Wet dreams and the unfinished revolution

ONE hundred years ago the Irish Revolution reached its bloody climax. In May 1921 a treaty gave the people of this island the freedom to achieve independence from the British Empire. It came at a cost. The land was partitioned. This sparked a bitter civil war which was to shape its politics for the rest of the century. This year will be a painful one for many as the Irish republic recalls its difficult birth, commemorates its struggles and remembers it’s dead. Many of the ideals of the cultural nationalists, socialists and republicans of the 1916 Easter Rising have not been achieved though the 26-county republic has become a modern nation with a secular constitution and a record of tolerance and inclusion toward its citizens. It is respected on the international stage, has a seat on the United Nations Security Council and is a progressive contributor to the European Union where Mairead McGuinness is commissioner for financial stability, financial services and capital markets. Yet this republic is no Utopia. It has much to do if it is to honour its international commitments on climate change. Policing, housing and health have been underfunded for decades fostering crime and inflicting homelessness and pain upon too many citizens.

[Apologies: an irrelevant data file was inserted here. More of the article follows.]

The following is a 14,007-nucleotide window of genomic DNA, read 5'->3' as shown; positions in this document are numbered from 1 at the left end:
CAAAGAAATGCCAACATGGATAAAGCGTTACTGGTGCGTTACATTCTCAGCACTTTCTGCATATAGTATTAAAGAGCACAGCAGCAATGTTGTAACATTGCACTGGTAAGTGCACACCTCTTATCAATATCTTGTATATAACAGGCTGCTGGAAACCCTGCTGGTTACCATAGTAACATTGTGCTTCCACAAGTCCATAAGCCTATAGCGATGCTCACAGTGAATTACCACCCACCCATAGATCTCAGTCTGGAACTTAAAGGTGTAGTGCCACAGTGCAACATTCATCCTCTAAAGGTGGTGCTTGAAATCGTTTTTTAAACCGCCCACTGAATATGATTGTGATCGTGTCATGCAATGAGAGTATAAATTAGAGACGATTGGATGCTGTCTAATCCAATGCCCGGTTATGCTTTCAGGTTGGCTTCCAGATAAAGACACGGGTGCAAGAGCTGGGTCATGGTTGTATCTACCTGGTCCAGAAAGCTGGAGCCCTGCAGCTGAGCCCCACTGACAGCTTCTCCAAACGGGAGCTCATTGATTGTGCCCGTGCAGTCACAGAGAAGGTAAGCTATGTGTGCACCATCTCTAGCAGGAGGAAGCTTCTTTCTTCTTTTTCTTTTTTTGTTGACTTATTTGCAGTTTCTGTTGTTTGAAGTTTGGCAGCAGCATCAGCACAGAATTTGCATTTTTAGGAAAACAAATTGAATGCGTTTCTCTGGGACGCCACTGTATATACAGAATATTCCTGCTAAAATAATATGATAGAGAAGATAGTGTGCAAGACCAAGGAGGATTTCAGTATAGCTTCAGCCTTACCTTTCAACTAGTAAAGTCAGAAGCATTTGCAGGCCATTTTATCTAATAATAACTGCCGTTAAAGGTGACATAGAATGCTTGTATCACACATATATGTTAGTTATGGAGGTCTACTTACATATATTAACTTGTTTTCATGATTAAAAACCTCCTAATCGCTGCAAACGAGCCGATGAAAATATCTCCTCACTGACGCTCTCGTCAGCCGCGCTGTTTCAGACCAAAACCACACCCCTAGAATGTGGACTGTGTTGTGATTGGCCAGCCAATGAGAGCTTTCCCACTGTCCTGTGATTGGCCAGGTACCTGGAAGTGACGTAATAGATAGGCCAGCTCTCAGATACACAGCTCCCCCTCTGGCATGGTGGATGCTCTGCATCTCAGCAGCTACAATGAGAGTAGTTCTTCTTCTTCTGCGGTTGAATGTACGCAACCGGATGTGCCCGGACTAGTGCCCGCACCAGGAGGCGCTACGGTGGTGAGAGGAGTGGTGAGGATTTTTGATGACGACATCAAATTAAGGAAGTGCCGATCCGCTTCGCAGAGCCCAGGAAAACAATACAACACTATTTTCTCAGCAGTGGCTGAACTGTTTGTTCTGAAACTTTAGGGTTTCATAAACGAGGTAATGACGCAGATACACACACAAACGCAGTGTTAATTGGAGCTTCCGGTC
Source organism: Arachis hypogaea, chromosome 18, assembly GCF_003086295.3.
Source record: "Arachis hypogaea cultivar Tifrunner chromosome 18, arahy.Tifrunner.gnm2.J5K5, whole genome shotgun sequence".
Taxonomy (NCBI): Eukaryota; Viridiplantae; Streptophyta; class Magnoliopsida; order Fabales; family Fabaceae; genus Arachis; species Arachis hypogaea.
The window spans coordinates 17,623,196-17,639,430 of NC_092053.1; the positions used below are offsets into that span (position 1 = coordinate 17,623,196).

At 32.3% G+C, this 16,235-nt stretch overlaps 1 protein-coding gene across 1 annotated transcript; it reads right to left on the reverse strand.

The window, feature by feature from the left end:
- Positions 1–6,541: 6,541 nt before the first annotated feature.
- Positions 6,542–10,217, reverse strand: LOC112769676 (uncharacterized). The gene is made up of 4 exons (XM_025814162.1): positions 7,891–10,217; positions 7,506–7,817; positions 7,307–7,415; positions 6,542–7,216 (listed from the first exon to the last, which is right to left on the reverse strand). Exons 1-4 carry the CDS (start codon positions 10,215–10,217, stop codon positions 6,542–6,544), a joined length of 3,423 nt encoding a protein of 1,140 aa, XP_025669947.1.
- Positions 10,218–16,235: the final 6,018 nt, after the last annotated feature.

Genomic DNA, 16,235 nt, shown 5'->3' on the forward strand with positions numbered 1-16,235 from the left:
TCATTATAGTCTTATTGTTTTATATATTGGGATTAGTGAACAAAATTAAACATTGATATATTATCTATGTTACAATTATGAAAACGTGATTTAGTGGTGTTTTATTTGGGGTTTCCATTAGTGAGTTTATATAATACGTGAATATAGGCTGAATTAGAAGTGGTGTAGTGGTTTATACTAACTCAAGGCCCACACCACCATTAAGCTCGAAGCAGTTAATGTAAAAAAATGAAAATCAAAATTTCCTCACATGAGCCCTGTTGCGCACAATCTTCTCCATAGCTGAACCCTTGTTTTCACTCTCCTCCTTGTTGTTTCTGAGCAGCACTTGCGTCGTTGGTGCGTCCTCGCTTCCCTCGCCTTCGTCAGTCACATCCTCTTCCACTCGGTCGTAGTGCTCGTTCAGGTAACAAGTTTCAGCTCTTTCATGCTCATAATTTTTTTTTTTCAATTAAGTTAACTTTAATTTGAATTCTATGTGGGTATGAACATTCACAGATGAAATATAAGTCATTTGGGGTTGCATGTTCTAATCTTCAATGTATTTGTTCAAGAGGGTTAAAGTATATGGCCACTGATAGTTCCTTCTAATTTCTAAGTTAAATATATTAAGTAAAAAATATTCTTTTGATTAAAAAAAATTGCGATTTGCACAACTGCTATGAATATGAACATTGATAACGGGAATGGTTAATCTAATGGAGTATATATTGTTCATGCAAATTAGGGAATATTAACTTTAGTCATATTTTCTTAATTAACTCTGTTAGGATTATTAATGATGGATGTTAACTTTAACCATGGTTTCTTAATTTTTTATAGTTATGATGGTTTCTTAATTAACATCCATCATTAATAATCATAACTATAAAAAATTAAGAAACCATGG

Though the status of Northern Ireland remains an issue for many, the Good Friday Agreement in 1998 brought about a lasting peace and considerable progress. Despite many tensions between the five parties in government at Stormont, and between those with entrenched views in both nationalist and unionist communities, there is much greater tolerance and respect for opposing traditions than there has been for decades. Fairness is underpinned by effective legislation. A mechanism exists to hold a border poll, if it appears to be the wish of the majority in the six counties. Unionists plan to celebrate partition and the UK government has set aside £3m for the occasion. Nationalists have said there is nothing to celebrate but the vast majority will respect the right to demonstrate a British identity and a desire to remain a part of the UK. However both unionists and nationalists recognise that Northern Ireland is changing. Old wounds are healing and a new generation is entering politics. The constitutional issue is no longer the only one on the agenda.